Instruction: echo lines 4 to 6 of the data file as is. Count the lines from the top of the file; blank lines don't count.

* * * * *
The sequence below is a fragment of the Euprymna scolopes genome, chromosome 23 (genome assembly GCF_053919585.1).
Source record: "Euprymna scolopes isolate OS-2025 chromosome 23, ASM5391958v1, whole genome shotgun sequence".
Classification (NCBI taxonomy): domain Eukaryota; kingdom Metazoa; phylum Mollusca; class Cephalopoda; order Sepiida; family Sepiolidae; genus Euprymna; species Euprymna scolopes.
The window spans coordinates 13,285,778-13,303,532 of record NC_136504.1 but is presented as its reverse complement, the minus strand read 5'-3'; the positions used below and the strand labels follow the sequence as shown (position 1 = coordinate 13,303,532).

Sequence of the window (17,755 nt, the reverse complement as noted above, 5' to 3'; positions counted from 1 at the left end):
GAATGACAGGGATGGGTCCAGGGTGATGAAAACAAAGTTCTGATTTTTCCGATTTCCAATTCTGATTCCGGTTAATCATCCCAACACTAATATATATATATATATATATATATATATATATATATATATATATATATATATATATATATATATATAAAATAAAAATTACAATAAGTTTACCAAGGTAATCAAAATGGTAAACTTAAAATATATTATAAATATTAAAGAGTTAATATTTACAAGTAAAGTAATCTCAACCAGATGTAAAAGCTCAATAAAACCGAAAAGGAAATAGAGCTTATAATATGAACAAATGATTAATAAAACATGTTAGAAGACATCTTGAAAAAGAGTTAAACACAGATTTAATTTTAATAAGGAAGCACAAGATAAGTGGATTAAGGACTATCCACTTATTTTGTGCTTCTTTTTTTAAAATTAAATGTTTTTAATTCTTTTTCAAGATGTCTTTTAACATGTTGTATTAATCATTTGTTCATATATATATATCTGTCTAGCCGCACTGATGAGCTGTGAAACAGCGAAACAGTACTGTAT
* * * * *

The window spans coordinates 13,285,778-13,303,532 of record NC_136504.1 but is presented as its reverse complement, the minus strand read 5'-3'; the positions used below and the strand labels follow the sequence as shown (position 1 = coordinate 13,303,532).

Sequence of the window (17,755 nt, the reverse complement as noted above, 5' to 3'; positions counted from 1 at the left end):
GAATGACAGGGATGGGTCCAGGGTGATGAAAACAAAGTTCTGATTTTTCCGATTTCCAATTCTGATTCCGGTTAATCATCCCAACACTAATATATATATATATATATATATATATATATATATATATATATATATATATATATATATATATATATAAAATAAAAATTACAATAAGTTTACCAAGGTAATCAAAATGGTAAACTTAAAATATATTATAAATATTAAAGAGTTAATATTTACAAGTAAAGTAATCTCAACCAGATGTAAAAGCTCAATAAAACCGAAAAGGAAATAGAGCTTATAATATGAACAAATGATTAATAAAACATGTTAGAAGACATCTTGAAAAAGAGTTAAACACAGATTTAATTTTAATAAGGAAGCACAAGATAAGTGGATTAAGGACTATCCACTTATTTTGTGCTTCTTTTTTTAAAATTAAATGTTTTTAATTCTTTTTCAAGATGTCTTTTAACATGTTGTATTAATCATTTGTTCATATATATATATCTGTCTAGCCGCACTGATGAGCTGTGAAACAGCGAAACAGTACTGTAT